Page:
"It's only a diary," Renee Zellweger's Bridget Jones innocently whines about the red-covered volume she confides her secrets to, but who in the world does she expect to believe her?
Starting as a London newspaper column by Helen Fielding and morphing into a novel and a sequel that have together sold 5 million copies and counting in 32 countries, "Bridget Jones's Diary" and its candid and witty tales of a thirtysomething's romantic woes became such a phenomenon that the London Evening Standard grandly announced that its protagonist "is no mere fictional character, she is the Spirit of the Age."
So when it came to turning this bona fide cultural sensation into a film, a lot of significant players were part of the mix. Top British actors Hugh Grant and Colin Firth (both of whom are mentioned in the book) are Zellweger's male co-stars, and two of that country's cleverest screenwriters, "Four Weddings and a Funeral" and "Notting Hill's" Richard Curtis and "Pride and Prejudice" adapter Andrew Davies worked with Fielding on the script. Four heavyweight companies from three countries (Miramax, Universal, Studio Canal and Working Title) flash their logos on the screen before we even get a glimpse of an actor.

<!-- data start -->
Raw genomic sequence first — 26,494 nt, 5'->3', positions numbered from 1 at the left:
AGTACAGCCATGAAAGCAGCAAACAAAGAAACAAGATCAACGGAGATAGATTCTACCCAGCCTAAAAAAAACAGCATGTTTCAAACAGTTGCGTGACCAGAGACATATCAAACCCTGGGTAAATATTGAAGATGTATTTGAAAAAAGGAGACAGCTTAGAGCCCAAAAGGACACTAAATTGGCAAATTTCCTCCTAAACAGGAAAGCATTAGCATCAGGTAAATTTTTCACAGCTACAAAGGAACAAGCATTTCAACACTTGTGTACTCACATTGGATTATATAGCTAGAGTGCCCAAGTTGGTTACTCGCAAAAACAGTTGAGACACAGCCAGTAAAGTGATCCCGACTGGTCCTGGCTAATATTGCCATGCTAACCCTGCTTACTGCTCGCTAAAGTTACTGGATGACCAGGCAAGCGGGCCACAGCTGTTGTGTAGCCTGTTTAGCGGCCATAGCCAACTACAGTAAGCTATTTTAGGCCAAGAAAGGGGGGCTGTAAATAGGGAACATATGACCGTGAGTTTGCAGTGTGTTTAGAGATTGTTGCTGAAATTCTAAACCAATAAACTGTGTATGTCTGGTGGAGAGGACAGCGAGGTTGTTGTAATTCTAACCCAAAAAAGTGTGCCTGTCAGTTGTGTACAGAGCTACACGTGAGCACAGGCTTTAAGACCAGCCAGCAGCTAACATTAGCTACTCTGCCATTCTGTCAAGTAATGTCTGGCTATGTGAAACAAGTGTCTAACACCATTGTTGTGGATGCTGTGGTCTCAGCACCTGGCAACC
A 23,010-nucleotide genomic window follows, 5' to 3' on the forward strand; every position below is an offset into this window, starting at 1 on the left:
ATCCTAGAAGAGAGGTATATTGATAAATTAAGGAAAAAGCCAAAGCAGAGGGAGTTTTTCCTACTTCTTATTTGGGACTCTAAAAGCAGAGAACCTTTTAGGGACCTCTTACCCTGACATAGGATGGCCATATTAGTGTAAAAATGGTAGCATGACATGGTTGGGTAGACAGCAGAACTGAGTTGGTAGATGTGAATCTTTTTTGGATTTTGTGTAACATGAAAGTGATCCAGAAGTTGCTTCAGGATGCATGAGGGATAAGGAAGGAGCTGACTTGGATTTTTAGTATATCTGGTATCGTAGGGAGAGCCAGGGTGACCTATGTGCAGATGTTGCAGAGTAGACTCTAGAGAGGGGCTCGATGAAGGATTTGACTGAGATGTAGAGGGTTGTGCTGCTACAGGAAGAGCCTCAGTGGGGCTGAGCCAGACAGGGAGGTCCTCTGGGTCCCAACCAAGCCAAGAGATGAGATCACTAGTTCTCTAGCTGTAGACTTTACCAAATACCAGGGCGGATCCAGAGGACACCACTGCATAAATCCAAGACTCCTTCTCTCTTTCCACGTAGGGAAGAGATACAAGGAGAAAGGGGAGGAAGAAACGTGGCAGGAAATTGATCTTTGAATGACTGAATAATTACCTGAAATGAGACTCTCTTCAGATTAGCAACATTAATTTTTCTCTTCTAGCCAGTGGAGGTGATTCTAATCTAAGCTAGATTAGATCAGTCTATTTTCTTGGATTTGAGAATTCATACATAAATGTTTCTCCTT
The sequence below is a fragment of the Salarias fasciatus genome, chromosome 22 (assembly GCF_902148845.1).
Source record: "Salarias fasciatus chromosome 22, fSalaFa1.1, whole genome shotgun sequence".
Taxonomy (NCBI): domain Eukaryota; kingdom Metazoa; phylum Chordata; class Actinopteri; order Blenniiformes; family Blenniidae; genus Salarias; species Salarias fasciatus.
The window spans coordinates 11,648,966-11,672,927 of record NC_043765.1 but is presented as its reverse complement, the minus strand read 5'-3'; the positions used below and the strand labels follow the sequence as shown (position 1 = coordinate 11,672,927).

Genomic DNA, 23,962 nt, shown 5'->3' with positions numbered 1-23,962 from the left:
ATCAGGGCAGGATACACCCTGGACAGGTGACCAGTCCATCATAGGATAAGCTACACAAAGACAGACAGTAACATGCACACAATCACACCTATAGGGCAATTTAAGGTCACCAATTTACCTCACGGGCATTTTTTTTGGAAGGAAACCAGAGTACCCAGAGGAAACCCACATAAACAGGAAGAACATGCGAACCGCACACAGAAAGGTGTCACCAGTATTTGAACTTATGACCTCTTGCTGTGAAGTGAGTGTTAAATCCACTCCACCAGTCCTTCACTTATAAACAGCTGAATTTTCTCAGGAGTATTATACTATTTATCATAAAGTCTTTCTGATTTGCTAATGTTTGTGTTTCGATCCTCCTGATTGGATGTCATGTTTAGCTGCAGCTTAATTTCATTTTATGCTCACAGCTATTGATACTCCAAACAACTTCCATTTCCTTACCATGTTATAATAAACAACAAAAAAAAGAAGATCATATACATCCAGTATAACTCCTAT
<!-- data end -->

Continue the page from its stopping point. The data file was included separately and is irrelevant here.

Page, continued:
Instead of being suffocated under all this attention or suffering overly much from the liberties the film admittedly takes with her diary, Ms. Jones prospers. The dramatic feature debut for filmmaker Sharon Maguire (a documentary director and apparently the inspiration for Bridget's friend Shazzer), "Bridget Jones's Diary" is cheerful, cheeky entertainment, a clever confection that makes jokes about Salman Rushdie and literary critic F.R. Leavis and survives its excesses by smartly mixing knock-about farce with fairy-tale romance.
This film can become the most popular film in St.Petersburg this year.
News source: The LA Times
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Culture news archive for 10 August' 2001.
Culture news archive for August' 2001.
Culture news archive for 2001 year.